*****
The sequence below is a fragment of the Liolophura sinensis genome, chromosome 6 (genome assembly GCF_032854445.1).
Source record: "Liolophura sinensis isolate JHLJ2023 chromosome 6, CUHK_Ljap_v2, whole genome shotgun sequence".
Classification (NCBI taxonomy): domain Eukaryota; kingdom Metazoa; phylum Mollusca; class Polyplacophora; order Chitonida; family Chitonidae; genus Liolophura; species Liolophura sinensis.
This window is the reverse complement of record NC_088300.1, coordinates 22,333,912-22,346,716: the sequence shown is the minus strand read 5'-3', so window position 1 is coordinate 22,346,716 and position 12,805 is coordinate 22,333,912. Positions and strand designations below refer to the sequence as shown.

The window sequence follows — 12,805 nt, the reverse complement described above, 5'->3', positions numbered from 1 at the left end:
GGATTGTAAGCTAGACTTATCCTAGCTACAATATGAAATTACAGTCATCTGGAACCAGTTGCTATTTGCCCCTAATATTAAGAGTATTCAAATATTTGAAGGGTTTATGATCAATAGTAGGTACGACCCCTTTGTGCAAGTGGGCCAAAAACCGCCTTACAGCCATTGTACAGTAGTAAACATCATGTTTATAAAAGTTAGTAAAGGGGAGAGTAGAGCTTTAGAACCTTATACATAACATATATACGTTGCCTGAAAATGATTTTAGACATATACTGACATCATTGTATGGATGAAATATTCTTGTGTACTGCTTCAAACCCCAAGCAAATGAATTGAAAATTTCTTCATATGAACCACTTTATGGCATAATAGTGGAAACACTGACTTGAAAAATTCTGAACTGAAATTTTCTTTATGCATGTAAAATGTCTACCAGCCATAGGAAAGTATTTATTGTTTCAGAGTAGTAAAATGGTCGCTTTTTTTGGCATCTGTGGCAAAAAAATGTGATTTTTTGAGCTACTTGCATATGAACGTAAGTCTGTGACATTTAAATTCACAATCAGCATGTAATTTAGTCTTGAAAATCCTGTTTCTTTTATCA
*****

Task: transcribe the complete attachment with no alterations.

The sequence below is a fragment of the Liolophura sinensis genome, chromosome 6 (genome assembly GCF_032854445.1).
Source record: "Liolophura sinensis isolate JHLJ2023 chromosome 6, CUHK_Ljap_v2, whole genome shotgun sequence".
Classification (NCBI taxonomy): domain Eukaryota; kingdom Metazoa; phylum Mollusca; class Polyplacophora; order Chitonida; family Chitonidae; genus Liolophura; species Liolophura sinensis.
This window is the reverse complement of record NC_088300.1, coordinates 22,333,912-22,346,716: the sequence shown is the minus strand read 5'-3', so window position 1 is coordinate 22,346,716 and position 12,805 is coordinate 22,333,912. Positions and strand designations below refer to the sequence as shown.

The window sequence follows — 12,805 nt, the reverse complement described above, 5'->3', positions numbered from 1 at the left end:
GGATTGTAAGCTAGACTTATCCTAGCTACAATATGAAATTACAGTCATCTGGAACCAGTTGCTATTTGCCCCTAATATTAAGAGTATTCAAATATTTGAAGGGTTTATGATCAATAGTAGGTACGACCCCTTTGTGCAAGTGGGCCAAAAACCGCCTTACAGCCATTGTACAGTAGTAAACATCATGTTTATAAAAGTTAGTAAAGGGGAGAGTAGAGCTTTAGAACCTTATACATAACATATATACGTTGCCTGAAAATGATTTTAGACATATACTGACATCATTGTATGGATGAAATATTCTTGTGTACTGCTTCAAACCCCAAGCAAATGAATTGAAAATTTCTTCATATGAACCACTTTATGGCATAATAGTGGAAACACTGACTTGAAAAATTCTGAACTGAAATTTTCTTTATGCATGTAAAATGTCTACCAGCCATAGGAAAGTATTTATTGTTTCAGAGTAGTAAAATGGTCGCTTTTTTTGGCATCTGTGGCAAAAAAATGTGATTTTTTGAGCTACTTGCATATGAACGTAAGTCTGTGACATTTAAATTCACAATCAGCATGTAATTTAGTCTTGAAAATCCTGTTTCTTTTATCA